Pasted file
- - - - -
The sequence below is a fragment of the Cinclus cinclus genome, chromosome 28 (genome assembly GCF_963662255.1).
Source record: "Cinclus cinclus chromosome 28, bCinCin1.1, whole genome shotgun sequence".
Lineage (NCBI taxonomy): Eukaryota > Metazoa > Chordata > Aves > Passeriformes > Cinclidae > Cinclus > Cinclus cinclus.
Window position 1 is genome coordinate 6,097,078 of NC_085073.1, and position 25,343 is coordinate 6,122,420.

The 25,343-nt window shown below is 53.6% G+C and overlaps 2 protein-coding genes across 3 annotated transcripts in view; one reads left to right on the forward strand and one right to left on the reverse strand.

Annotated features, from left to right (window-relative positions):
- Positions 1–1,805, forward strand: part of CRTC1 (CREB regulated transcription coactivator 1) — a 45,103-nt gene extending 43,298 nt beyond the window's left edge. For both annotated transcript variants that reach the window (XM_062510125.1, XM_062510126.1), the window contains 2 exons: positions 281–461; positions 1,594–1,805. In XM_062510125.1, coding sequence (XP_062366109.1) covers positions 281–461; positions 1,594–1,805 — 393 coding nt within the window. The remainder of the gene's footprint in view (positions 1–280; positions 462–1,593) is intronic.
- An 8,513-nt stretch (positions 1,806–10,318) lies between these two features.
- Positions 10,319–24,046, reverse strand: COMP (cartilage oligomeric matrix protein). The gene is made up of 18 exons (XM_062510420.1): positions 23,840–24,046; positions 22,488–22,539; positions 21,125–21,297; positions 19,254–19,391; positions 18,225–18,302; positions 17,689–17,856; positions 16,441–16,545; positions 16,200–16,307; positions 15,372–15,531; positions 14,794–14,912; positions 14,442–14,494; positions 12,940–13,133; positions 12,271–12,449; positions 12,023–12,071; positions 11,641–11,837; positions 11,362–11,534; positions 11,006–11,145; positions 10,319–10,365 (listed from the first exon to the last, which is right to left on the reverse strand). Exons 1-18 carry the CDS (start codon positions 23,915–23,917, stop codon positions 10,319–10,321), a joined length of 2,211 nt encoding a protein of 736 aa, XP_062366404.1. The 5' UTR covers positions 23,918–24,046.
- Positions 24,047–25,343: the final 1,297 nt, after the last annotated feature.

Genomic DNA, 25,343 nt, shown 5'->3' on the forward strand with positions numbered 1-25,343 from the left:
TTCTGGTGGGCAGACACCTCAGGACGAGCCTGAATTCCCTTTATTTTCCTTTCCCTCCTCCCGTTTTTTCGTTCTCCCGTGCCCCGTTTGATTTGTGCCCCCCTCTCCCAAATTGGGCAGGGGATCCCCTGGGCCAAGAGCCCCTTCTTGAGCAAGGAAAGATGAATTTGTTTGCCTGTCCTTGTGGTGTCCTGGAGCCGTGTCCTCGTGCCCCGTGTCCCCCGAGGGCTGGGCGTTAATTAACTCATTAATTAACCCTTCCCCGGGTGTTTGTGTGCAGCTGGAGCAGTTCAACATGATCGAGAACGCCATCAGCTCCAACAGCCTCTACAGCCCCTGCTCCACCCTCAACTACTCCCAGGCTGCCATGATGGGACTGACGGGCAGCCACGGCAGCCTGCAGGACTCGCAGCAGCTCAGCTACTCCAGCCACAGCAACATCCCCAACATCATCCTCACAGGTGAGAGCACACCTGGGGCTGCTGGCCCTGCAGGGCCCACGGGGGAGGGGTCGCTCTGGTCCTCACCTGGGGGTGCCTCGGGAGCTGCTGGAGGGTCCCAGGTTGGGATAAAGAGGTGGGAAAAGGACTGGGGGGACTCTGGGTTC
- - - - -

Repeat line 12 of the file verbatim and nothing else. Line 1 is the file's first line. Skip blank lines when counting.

TTCTGGTGGGCAGACACCTCAGGACGAGCCTGAATTCCCTTTATTTTCCTTTCCCTCCTCCCGTTTTTTCGTTCTCCCGTGCCCCGTTTGATTTGTGCCCCCCTCTCCCAAATTGGGCAGGGGATCCCCTGGGCCAAGAGCCCCTTCTTGAGCAAGGAAAGATGAATTTGTTTGCCTGTCCTTGTGGTGTCCTGGAGCCGTGTCCTCGTGCCCCGTGTCCCCCGAGGGCTGGGCGTTAATTAACTCATTAATTAACCCTTCCCCGGGTGTTTGTGTGCAGCTGGAGCAGTTCAACATGATCGAGAACGCCATCAGCTCCAACAGCCTCTACAGCCCCTGCTCCACCCTCAACTACTCCCAGGCTGCCATGATGGGACTGACGGGCAGCCACGGCAGCCTGCAGGACTCGCAGCAGCTCAGCTACTCCAGCCACAGCAACATCCCCAACATCATCCTCACAGGTGAGAGCACACCTGGGGCTGCTGGCCCTGCAGGGCCCACGGGGGAGGGGTCGCTCTGGTCCTCACCTGGGGGTGCCTCGGGAGCTGCTGGAGGGTCCCAGGTTGGGATAAAGAGGTGGGAAAAGGACTGGGGGGACTCTGGGTTC